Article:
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Lancet. 2006 Jan 28;367(9507):356-67.

Controversies in ventricular remodelling.

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Hatter Institute for Heart Research, Cape Heart Centre and Department of Medicine, University of Cape Town Faculty of Health Sciences, Observatory 7925, Cape Town, South Africa.


Ventricular remodelling describes structural changes in the left ventricle in response to chronic alterations in loading conditions, with three major patterns: concentric remodelling, when a pressure load leads to growth in cardiomyocyte thickness; eccentric hypertrophy, when a volume load produces myocyte lengthening; and myocardial infarction, an amalgam of patterns in which stretched and dilated infarcted tissue increases left-ventricular volume with a combined volume and pressure load on non-infarcted areas. Whether left-ventricular hypertrophy is adaptive or maladaptive is controversial, as suggested by patterns of signalling pathways, transgenic models, and clinical findings in aortic stenosis. The transition from apparently compensated hypertrophy to the failing heart indicates a changing balance between metalloproteinases and their inhibitors, effects of reactive oxygen species, and death-promoting and profibrotic neurohumoral responses. These processes are evasive therapeutic targets. Here, we discuss potential novel therapies for these disorders, including: sildenafil, an unexpected option for anti-transition therapy; surgery for increased sphericity caused by chronic volume overload of mitral regurgitation; an antifibrotic peptide to inhibit the fibrogenic effects of transforming growth factor beta; mechanical intervention in advanced heart failure; and stem-cell therapy.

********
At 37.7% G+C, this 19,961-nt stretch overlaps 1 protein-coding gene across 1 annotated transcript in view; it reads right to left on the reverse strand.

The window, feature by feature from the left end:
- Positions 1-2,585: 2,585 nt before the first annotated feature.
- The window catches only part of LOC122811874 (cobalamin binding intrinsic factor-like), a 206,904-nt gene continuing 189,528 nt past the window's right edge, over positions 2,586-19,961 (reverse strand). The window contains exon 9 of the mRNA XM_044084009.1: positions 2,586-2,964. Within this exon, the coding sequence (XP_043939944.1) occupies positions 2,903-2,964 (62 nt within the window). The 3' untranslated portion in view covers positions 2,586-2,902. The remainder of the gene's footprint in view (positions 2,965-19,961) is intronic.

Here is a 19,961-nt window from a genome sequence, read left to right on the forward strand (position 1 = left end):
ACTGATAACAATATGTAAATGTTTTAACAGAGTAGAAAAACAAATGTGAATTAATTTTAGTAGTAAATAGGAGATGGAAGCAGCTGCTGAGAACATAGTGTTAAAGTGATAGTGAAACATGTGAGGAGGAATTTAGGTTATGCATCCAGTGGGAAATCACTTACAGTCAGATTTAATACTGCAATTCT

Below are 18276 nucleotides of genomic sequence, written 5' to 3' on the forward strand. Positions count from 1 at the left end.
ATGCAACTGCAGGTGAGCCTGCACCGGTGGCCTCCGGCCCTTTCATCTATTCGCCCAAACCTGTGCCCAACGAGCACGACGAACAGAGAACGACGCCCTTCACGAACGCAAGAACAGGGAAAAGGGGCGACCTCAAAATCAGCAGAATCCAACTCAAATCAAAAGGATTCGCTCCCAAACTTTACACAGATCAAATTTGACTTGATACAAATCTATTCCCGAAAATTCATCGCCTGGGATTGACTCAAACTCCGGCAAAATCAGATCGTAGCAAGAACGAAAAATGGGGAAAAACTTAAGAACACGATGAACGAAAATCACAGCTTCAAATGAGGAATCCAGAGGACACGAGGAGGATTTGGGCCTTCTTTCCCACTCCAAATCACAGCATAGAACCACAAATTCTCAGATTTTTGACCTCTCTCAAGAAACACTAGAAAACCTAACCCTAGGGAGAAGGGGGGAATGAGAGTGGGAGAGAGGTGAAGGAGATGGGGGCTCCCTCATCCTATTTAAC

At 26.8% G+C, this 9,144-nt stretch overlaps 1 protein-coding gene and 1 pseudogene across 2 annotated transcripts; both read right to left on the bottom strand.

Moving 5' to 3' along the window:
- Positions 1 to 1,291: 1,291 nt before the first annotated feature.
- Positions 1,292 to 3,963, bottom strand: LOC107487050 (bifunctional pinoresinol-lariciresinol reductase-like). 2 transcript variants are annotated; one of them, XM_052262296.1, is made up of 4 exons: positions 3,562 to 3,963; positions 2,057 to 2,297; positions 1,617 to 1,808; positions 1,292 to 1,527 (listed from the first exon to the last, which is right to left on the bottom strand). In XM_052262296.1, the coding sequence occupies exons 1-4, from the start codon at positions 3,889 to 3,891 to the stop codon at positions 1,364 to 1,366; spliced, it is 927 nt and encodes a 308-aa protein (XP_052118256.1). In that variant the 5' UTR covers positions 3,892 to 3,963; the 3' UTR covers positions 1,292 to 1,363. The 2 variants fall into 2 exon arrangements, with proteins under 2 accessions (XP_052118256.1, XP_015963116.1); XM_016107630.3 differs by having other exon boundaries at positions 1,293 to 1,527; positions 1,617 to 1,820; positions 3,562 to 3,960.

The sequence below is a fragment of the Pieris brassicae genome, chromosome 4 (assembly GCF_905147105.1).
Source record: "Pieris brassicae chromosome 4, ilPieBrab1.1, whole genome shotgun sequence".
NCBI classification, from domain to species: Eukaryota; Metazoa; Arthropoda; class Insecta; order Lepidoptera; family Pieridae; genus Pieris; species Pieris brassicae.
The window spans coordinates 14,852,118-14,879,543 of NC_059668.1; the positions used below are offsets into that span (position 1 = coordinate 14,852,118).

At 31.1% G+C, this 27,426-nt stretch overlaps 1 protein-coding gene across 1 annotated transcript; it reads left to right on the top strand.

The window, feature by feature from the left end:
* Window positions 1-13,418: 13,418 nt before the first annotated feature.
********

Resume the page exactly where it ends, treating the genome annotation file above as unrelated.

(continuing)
[Indexed for MEDLINE]

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